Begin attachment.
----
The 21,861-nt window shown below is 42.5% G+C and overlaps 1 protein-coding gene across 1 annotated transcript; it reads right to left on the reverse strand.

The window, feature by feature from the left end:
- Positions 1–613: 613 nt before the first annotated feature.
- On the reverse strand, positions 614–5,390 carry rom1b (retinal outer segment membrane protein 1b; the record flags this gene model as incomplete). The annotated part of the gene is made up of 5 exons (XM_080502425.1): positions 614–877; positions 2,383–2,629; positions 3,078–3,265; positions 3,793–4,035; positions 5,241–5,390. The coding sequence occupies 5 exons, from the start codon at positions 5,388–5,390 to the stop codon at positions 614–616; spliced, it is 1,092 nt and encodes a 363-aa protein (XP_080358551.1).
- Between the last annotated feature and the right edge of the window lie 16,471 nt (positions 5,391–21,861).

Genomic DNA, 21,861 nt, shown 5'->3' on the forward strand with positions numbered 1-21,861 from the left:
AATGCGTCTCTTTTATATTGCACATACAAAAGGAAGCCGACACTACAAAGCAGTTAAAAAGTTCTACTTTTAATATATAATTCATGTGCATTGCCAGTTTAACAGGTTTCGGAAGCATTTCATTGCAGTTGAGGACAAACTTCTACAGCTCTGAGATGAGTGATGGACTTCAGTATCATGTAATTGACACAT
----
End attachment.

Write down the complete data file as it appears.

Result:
The 21,861-nt window shown below is 42.5% G+C and overlaps 1 protein-coding gene across 1 annotated transcript; it reads right to left on the reverse strand.

The window, feature by feature from the left end:
- Positions 1–613: 613 nt before the first annotated feature.
- On the reverse strand, positions 614–5,390 carry rom1b (retinal outer segment membrane protein 1b; the record flags this gene model as incomplete). The annotated part of the gene is made up of 5 exons (XM_080502425.1): positions 614–877; positions 2,383–2,629; positions 3,078–3,265; positions 3,793–4,035; positions 5,241–5,390. The coding sequence occupies 5 exons, from the start codon at positions 5,388–5,390 to the stop codon at positions 614–616; spliced, it is 1,092 nt and encodes a 363-aa protein (XP_080358551.1).
- Between the last annotated feature and the right edge of the window lie 16,471 nt (positions 5,391–21,861).

Genomic DNA, 21,861 nt, shown 5'->3' on the forward strand with positions numbered 1-21,861 from the left:
AATGCGTCTCTTTTATATTGCACATACAAAAGGAAGCCGACACTACAAAGCAGTTAAAAAGTTCTACTTTTAATATATAATTCATGTGCATTGCCAGTTTAACAGGTTTCGGAAGCATTTCATTGCAGTTGAGGACAAACTTCTACAGCTCTGAGATGAGTGATGGACTTCAGTATCATGTAATTGACACAT